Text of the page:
We ate an incredible lunch at camp and left shortly after for our last game drive of the day. We saw our first lions, elephants, giraffes, and hippos on this drive. I couldn’t believe we were already seeing so many large animals, and we were just getting our adventure started. On our second day in Maasai Mara we stopped by a traditional Maasai village. And though there is some controversy surrounding Maasai village visits and whether they’re exploiatative or even traditional, we decided, after much research, that the visit would be a unique learning experience that would directly economically benefit the village. The men of the village welcomed us warmly with song and after a competition of who could jump the highest we were shown around the village. We learned about the Maasai’s semi-nomadic and patriarchal culture and toured one of the dwellings built of clay and mud by the women. At the end of our visit we wandered through tables of hand-made crafts, but were never pushed to make a purchase. Overall it ended up being a fantastic educational and enjoyable visit.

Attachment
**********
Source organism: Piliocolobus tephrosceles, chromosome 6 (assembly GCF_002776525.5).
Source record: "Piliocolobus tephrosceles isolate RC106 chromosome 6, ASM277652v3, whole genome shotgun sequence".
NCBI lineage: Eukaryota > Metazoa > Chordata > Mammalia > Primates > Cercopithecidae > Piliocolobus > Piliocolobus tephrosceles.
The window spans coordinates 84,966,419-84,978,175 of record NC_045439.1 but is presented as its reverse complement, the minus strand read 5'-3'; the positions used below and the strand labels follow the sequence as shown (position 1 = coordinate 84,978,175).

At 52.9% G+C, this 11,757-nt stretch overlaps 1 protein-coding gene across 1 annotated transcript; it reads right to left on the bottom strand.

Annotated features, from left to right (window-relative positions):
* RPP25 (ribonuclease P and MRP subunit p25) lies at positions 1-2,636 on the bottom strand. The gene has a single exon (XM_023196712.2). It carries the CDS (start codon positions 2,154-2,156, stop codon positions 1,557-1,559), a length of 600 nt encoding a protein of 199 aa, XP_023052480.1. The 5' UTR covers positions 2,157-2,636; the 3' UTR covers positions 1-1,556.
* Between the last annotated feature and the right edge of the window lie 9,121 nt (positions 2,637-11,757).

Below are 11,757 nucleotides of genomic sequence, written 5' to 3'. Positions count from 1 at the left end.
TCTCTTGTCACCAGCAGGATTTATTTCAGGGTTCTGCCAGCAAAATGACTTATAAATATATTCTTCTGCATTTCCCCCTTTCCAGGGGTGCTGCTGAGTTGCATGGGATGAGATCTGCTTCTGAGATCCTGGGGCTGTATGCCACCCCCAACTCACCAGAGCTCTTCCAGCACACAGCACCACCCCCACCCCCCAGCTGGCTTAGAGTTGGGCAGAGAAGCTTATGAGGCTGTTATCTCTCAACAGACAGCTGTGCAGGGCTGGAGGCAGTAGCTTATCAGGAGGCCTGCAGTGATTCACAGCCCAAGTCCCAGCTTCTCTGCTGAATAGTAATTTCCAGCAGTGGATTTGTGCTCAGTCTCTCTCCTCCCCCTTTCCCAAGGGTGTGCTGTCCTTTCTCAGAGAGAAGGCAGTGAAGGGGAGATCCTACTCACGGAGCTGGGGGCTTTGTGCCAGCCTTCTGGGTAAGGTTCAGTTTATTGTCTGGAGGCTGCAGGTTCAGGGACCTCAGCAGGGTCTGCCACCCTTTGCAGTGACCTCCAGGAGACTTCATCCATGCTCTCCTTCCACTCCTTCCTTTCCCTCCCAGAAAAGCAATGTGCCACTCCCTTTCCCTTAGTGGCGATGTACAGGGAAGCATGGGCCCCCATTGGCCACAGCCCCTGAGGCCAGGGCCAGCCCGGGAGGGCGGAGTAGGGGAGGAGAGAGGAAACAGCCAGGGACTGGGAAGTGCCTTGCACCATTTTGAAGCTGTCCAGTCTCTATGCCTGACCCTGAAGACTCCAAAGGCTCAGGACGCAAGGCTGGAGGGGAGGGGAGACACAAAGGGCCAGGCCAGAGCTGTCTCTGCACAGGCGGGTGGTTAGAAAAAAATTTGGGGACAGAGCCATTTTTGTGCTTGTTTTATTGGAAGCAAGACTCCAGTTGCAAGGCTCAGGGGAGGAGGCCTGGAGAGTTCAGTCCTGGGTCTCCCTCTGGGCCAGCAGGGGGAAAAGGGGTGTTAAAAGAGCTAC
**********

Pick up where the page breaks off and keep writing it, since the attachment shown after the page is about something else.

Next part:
After two nights in Maasai Mara, and what turned out to be our favorite camp of the trip, we began our journey to Tanzania. Maasai Mara and the Serengeti share an ecosystem with only the border between Kenya and Tanzania separating them. The drive between these two countries was the beginning of our wildest day on safari. We came across a bridge that was partially washed out due to the rains. We sat there idling for several minutes watching people and cattle attempt to cross on foot. Eileen and I grew anxious watching the waters rise and wondered if the vehicle would survive an attempt to cross. I asked Dixon if there was any way around this bridge and he said there was, but it would take several hours. We watched the water rise and the crossing looked to dangerous to attempt. Dixon looked uncomfortable and unsure which made me even more concerned. I could see the headline: Tourist Vehicle Swept Away in Kenyan Flood Waters and asked if we could please go around. To this day I stand by that decision and believe there’s no way to know whether it would have been safe to cross, but this detour put us several hours behind our scheduled arrival time.